Once upon a time, “organic farming” was just called “farming,” but that was before the Second World War. See, in the 1920s, all agriculture was organic, meaning produce was grown with no pesticides. Then, while doing research into nerve gas (for use in the war), scientists discovered the gas also killed insects.
Did you read that? NERVE GAS, intended to dismantle an enemy and cause lasting physical damage to the human body, unsurprisingly killed insects, so hey, why not use similar chemicals on things we eat? If you’re not already freaking out, it gets worse.
In 1939, Paul Muller developed DDT, the first of a new class of insecticides, based on what scientist learned of nerve gas. Pests were no longer a problem on farms. Hooray! Chemicals were sprinkled everywhere like salt on a pretzel, and voila, so-called “organic farming” became a thing of the past.
In the 1960s, we finally started to wake up. Rachel Carson published Silent Spring, a book where she criticized the indiscriminate use of pesticides, fertilizers, and weedkillers. (She called it “silent spring” because songbirds no longer sang near farms due to their aversion to chemicals.)
Thank goodness for the hippie generation, because as the 60s moved into the 70s, people became more interested in their health and green living, which spurned famers to return to an organic way of growing. Really, the organic market grew due to customer demand.
Today, organic is everywhere! Organic produce, protein, and products are all over your local supermarket, so why should you “buy organic?” If I didn’t freak you out enough with the nerve gas story, here are some other things to consider …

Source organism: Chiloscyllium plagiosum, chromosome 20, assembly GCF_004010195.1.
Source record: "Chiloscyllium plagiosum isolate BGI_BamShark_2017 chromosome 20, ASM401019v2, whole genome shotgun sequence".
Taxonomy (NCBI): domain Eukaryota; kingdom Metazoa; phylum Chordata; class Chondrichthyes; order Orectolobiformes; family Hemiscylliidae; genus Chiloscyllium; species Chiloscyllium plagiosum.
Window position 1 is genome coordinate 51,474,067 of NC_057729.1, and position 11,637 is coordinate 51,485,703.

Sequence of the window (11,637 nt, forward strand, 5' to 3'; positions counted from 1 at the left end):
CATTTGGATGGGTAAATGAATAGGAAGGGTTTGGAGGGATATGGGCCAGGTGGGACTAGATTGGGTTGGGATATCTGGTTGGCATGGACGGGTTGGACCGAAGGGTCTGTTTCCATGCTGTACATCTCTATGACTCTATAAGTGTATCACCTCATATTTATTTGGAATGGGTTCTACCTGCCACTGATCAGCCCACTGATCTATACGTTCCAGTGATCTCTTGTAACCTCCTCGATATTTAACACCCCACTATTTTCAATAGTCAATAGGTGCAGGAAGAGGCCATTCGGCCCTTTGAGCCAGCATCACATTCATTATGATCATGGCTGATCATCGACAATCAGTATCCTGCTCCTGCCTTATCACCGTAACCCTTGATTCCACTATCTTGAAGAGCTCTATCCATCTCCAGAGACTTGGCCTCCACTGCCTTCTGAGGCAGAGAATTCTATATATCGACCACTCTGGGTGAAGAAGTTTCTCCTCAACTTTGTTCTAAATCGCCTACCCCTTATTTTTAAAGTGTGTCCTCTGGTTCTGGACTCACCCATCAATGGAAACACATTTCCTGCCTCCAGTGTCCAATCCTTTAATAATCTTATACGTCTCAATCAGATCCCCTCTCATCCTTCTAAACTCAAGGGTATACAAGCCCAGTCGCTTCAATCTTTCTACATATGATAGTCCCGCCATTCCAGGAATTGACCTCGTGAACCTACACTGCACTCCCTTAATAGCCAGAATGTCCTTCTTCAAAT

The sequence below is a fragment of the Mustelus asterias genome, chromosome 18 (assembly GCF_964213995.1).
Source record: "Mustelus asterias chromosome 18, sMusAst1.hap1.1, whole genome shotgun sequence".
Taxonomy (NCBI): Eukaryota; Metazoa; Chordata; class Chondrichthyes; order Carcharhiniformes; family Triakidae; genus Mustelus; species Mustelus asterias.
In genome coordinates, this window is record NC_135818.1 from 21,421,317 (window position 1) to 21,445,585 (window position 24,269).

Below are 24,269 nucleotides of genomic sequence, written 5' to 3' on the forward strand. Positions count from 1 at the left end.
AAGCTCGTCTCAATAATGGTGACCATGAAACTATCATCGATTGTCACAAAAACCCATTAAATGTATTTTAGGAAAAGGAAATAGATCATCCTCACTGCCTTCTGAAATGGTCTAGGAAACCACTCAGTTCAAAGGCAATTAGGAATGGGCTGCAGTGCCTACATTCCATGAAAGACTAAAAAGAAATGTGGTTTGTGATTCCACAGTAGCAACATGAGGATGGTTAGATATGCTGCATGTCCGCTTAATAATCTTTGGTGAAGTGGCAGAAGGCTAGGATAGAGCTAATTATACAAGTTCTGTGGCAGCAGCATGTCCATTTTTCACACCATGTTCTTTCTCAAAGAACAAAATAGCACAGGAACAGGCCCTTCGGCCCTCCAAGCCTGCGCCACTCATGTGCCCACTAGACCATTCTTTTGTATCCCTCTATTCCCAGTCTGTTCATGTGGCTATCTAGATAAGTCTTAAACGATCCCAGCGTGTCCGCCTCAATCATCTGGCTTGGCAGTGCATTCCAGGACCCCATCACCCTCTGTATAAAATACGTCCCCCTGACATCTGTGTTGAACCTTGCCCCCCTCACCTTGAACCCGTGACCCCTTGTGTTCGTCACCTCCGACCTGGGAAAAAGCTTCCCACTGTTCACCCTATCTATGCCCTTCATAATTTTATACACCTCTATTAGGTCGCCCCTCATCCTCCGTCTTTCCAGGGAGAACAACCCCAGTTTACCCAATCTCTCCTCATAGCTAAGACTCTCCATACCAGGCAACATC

Produce labeled organic are grown without using pesticides or fertilizers with synthetic ingredients. So? Well, the National Academy of Sciences reports that 90% of the chemicals applied to foods have not been tested for long-term health effects before being deemed “safe.” That means, if you eat enough non-organic food, you might eventually grow a third eye. I”m kidding, but … who knows?
Animal products labeled organic are free of growth hormones and antibiotics. Consuming meat filled with hormones and antibiotics can have serious side effects, like “early onset of puberty, growth of tumors, heightened cancer risks, and genetic problems.” Consuming unnecessary antibiotics can also cause your body to develop an immunity to treatment when you actually need it.
All organic produce is also GMO-free: a requirement for certification. Plus, organic farming focuses on treating the soil as a living organism—adding nutrients as needed and caring for it so that it grows plants in their natural state, versus conventional farming that uses synthetic fertilizers.
Okay, I hope I didn’t scare the heck out of you, but it is important to know why “organic” exists and why organic produce and protein can be necessary to a healthy lifestyle. Next time you go to the grocery store, just consider the evolution of farming in America and know why organic has become such a huge and integral part of modern consumption.